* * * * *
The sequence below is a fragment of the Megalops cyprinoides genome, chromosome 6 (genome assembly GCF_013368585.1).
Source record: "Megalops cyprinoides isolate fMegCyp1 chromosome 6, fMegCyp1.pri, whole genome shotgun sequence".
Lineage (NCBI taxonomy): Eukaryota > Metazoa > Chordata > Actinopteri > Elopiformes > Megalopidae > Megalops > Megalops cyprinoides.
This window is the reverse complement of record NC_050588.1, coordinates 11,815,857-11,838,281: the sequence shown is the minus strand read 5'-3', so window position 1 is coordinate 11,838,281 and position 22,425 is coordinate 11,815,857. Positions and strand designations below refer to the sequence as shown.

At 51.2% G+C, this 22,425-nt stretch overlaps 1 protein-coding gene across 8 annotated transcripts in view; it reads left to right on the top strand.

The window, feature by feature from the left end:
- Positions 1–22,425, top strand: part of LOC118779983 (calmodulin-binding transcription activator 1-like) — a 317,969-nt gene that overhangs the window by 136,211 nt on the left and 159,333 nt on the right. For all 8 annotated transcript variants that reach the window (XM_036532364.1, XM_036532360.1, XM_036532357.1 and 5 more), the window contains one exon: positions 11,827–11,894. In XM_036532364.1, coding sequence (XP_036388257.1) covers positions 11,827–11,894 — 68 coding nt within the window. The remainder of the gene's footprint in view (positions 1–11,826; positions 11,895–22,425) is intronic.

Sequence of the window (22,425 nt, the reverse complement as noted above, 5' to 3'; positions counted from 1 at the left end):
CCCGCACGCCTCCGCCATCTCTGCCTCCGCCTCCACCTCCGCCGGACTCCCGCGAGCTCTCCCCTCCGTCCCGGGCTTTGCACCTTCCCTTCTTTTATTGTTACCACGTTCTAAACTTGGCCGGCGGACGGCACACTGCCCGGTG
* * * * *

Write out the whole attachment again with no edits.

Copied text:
The sequence below is a fragment of the Megalops cyprinoides genome, chromosome 6 (genome assembly GCF_013368585.1).
Source record: "Megalops cyprinoides isolate fMegCyp1 chromosome 6, fMegCyp1.pri, whole genome shotgun sequence".
Lineage (NCBI taxonomy): Eukaryota > Metazoa > Chordata > Actinopteri > Elopiformes > Megalopidae > Megalops > Megalops cyprinoides.
This window is the reverse complement of record NC_050588.1, coordinates 11,815,857-11,838,281: the sequence shown is the minus strand read 5'-3', so window position 1 is coordinate 11,838,281 and position 22,425 is coordinate 11,815,857. Positions and strand designations below refer to the sequence as shown.

At 51.2% G+C, this 22,425-nt stretch overlaps 1 protein-coding gene across 8 annotated transcripts in view; it reads left to right on the top strand.

The window, feature by feature from the left end:
- Positions 1–22,425, top strand: part of LOC118779983 (calmodulin-binding transcription activator 1-like) — a 317,969-nt gene that overhangs the window by 136,211 nt on the left and 159,333 nt on the right. For all 8 annotated transcript variants that reach the window (XM_036532364.1, XM_036532360.1, XM_036532357.1 and 5 more), the window contains one exon: positions 11,827–11,894. In XM_036532364.1, coding sequence (XP_036388257.1) covers positions 11,827–11,894 — 68 coding nt within the window. The remainder of the gene's footprint in view (positions 1–11,826; positions 11,895–22,425) is intronic.

Sequence of the window (22,425 nt, the reverse complement as noted above, 5' to 3'; positions counted from 1 at the left end):
CCCGCACGCCTCCGCCATCTCTGCCTCCGCCTCCACCTCCGCCGGACTCCCGCGAGCTCTCCCCTCCGTCCCGGGCTTTGCACCTTCCCTTCTTTTATTGTTACCACGTTCTAAACTTGGCCGGCGGACGGCACACTGCCCGGTG